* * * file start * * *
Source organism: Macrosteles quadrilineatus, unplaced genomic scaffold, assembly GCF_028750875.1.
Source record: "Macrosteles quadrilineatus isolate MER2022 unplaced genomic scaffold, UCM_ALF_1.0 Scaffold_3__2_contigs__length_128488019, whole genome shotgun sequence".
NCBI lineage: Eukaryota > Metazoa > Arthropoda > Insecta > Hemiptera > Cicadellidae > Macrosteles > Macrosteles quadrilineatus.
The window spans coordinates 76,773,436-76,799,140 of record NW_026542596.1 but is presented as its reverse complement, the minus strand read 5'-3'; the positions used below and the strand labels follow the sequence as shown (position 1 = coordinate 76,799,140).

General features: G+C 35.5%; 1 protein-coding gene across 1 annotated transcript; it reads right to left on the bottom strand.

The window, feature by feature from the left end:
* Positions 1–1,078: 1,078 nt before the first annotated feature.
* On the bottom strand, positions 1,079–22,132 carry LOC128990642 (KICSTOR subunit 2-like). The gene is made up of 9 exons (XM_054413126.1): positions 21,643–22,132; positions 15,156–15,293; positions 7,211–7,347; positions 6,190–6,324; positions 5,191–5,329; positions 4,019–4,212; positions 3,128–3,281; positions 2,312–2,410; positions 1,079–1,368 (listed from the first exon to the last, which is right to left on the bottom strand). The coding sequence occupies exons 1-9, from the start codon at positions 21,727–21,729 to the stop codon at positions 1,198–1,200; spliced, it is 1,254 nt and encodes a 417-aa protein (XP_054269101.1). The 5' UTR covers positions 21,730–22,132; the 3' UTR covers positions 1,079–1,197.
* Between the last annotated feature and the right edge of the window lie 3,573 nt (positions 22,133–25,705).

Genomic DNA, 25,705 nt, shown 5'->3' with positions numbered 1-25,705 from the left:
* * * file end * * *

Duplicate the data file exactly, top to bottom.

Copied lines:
Source organism: Macrosteles quadrilineatus, unplaced genomic scaffold, assembly GCF_028750875.1.
Source record: "Macrosteles quadrilineatus isolate MER2022 unplaced genomic scaffold, UCM_ALF_1.0 Scaffold_3__2_contigs__length_128488019, whole genome shotgun sequence".
NCBI lineage: Eukaryota > Metazoa > Arthropoda > Insecta > Hemiptera > Cicadellidae > Macrosteles > Macrosteles quadrilineatus.
The window spans coordinates 76,773,436-76,799,140 of record NW_026542596.1 but is presented as its reverse complement, the minus strand read 5'-3'; the positions used below and the strand labels follow the sequence as shown (position 1 = coordinate 76,799,140).

General features: G+C 35.5%; 1 protein-coding gene across 1 annotated transcript; it reads right to left on the bottom strand.

The window, feature by feature from the left end:
* Positions 1–1,078: 1,078 nt before the first annotated feature.
* On the bottom strand, positions 1,079–22,132 carry LOC128990642 (KICSTOR subunit 2-like). The gene is made up of 9 exons (XM_054413126.1): positions 21,643–22,132; positions 15,156–15,293; positions 7,211–7,347; positions 6,190–6,324; positions 5,191–5,329; positions 4,019–4,212; positions 3,128–3,281; positions 2,312–2,410; positions 1,079–1,368 (listed from the first exon to the last, which is right to left on the bottom strand). The coding sequence occupies exons 1-9, from the start codon at positions 21,727–21,729 to the stop codon at positions 1,198–1,200; spliced, it is 1,254 nt and encodes a 417-aa protein (XP_054269101.1). The 5' UTR covers positions 21,730–22,132; the 3' UTR covers positions 1,079–1,197.
* Between the last annotated feature and the right edge of the window lie 3,573 nt (positions 22,133–25,705).

Genomic DNA, 25,705 nt, shown 5'->3' with positions numbered 1-25,705 from the left: